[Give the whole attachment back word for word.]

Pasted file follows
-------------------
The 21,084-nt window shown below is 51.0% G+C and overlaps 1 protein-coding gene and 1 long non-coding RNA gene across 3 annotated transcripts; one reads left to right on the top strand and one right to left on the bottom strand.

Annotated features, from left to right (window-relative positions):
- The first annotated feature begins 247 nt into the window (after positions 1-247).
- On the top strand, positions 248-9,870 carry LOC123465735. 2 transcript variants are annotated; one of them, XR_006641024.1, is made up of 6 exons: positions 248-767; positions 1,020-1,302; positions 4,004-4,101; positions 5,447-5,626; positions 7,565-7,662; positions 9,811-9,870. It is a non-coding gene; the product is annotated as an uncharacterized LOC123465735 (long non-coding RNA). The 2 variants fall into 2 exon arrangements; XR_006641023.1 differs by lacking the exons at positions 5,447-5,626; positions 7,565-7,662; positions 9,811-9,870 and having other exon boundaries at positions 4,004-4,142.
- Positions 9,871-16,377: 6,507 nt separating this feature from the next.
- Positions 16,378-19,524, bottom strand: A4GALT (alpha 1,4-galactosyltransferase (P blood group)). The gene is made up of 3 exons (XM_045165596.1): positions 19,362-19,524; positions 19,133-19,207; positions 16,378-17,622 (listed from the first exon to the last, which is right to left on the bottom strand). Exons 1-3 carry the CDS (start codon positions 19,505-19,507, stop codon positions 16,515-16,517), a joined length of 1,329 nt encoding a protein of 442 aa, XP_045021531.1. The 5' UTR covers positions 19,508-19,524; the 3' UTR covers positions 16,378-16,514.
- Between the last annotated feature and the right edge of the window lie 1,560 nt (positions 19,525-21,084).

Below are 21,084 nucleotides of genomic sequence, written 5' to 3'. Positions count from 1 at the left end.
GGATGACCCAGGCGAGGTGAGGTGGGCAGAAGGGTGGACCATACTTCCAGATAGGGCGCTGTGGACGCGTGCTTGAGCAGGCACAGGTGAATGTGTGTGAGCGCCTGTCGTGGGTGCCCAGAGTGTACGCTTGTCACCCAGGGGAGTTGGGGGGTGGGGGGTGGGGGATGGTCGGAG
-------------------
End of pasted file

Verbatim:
The 21,084-nt window shown below is 51.0% G+C and overlaps 1 protein-coding gene and 1 long non-coding RNA gene across 3 annotated transcripts; one reads left to right on the top strand and one right to left on the bottom strand.

Annotated features, from left to right (window-relative positions):
- The first annotated feature begins 247 nt into the window (after positions 1-247).
- On the top strand, positions 248-9,870 carry LOC123465735. 2 transcript variants are annotated; one of them, XR_006641024.1, is made up of 6 exons: positions 248-767; positions 1,020-1,302; positions 4,004-4,101; positions 5,447-5,626; positions 7,565-7,662; positions 9,811-9,870. It is a non-coding gene; the product is annotated as an uncharacterized LOC123465735 (long non-coding RNA). The 2 variants fall into 2 exon arrangements; XR_006641023.1 differs by lacking the exons at positions 5,447-5,626; positions 7,565-7,662; positions 9,811-9,870 and having other exon boundaries at positions 4,004-4,142.
- Positions 9,871-16,377: 6,507 nt separating this feature from the next.
- Positions 16,378-19,524, bottom strand: A4GALT (alpha 1,4-galactosyltransferase (P blood group)). The gene is made up of 3 exons (XM_045165596.1): positions 19,362-19,524; positions 19,133-19,207; positions 16,378-17,622 (listed from the first exon to the last, which is right to left on the bottom strand). Exons 1-3 carry the CDS (start codon positions 19,505-19,507, stop codon positions 16,515-16,517), a joined length of 1,329 nt encoding a protein of 442 aa, XP_045021531.1. The 5' UTR covers positions 19,508-19,524; the 3' UTR covers positions 16,378-16,514.
- Between the last annotated feature and the right edge of the window lie 1,560 nt (positions 19,525-21,084).

Below are 21,084 nucleotides of genomic sequence, written 5' to 3'. Positions count from 1 at the left end.
GGATGACCCAGGCGAGGTGAGGTGGGCAGAAGGGTGGACCATACTTCCAGATAGGGCGCTGTGGACGCGTGCTTGAGCAGGCACAGGTGAATGTGTGTGAGCGCCTGTCGTGGGTGCCCAGAGTGTACGCTTGTCACCCAGGGGAGTTGGGGGGTGGGGGGTGGGGGATGGTCGGAG